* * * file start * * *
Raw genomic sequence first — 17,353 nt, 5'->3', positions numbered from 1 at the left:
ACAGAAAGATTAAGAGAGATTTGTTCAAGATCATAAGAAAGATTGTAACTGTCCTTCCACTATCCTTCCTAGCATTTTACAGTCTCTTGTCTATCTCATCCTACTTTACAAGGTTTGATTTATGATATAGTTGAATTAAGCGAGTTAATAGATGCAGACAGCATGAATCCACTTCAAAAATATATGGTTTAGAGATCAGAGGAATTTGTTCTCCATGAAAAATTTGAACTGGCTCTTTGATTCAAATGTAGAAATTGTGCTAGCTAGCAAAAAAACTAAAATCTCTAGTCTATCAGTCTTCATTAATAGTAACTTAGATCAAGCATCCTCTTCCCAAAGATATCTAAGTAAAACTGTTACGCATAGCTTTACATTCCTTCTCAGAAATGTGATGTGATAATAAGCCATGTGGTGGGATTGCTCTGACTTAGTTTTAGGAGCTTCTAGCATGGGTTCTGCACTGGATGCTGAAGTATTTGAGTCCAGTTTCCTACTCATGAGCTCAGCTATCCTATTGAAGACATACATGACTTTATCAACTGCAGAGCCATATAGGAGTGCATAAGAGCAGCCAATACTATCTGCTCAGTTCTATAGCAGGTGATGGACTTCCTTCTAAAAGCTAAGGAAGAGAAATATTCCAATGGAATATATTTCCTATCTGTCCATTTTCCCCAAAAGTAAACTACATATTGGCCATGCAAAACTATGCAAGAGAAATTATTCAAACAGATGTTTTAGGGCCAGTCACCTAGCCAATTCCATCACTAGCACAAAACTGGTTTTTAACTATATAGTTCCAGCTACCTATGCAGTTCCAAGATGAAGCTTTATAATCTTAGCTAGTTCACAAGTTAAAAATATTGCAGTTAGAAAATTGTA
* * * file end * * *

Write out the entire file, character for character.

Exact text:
Raw genomic sequence first — 17,353 nt, 5'->3', positions numbered from 1 at the left:
ACAGAAAGATTAAGAGAGATTTGTTCAAGATCATAAGAAAGATTGTAACTGTCCTTCCACTATCCTTCCTAGCATTTTACAGTCTCTTGTCTATCTCATCCTACTTTACAAGGTTTGATTTATGATATAGTTGAATTAAGCGAGTTAATAGATGCAGACAGCATGAATCCACTTCAAAAATATATGGTTTAGAGATCAGAGGAATTTGTTCTCCATGAAAAATTTGAACTGGCTCTTTGATTCAAATGTAGAAATTGTGCTAGCTAGCAAAAAAACTAAAATCTCTAGTCTATCAGTCTTCATTAATAGTAACTTAGATCAAGCATCCTCTTCCCAAAGATATCTAAGTAAAACTGTTACGCATAGCTTTACATTCCTTCTCAGAAATGTGATGTGATAATAAGCCATGTGGTGGGATTGCTCTGACTTAGTTTTAGGAGCTTCTAGCATGGGTTCTGCACTGGATGCTGAAGTATTTGAGTCCAGTTTCCTACTCATGAGCTCAGCTATCCTATTGAAGACATACATGACTTTATCAACTGCAGAGCCATATAGGAGTGCATAAGAGCAGCCAATACTATCTGCTCAGTTCTATAGCAGGTGATGGACTTCCTTCTAAAAGCTAAGGAAGAGAAATATTCCAATGGAATATATTTCCTATCTGTCCATTTTCCCCAAAAGTAAACTACATATTGGCCATGCAAAACTATGCAAGAGAAATTATTCAAACAGATGTTTTAGGGCCAGTCACCTAGCCAATTCCATCACTAGCACAAAACTGGTTTTTAACTATATAGTTCCAGCTACCTATGCAGTTCCAAGATGAAGCTTTATAATCTTAGCTAGTTCACAAGTTAAAAATATTGCAGTTAGAAAATTGTA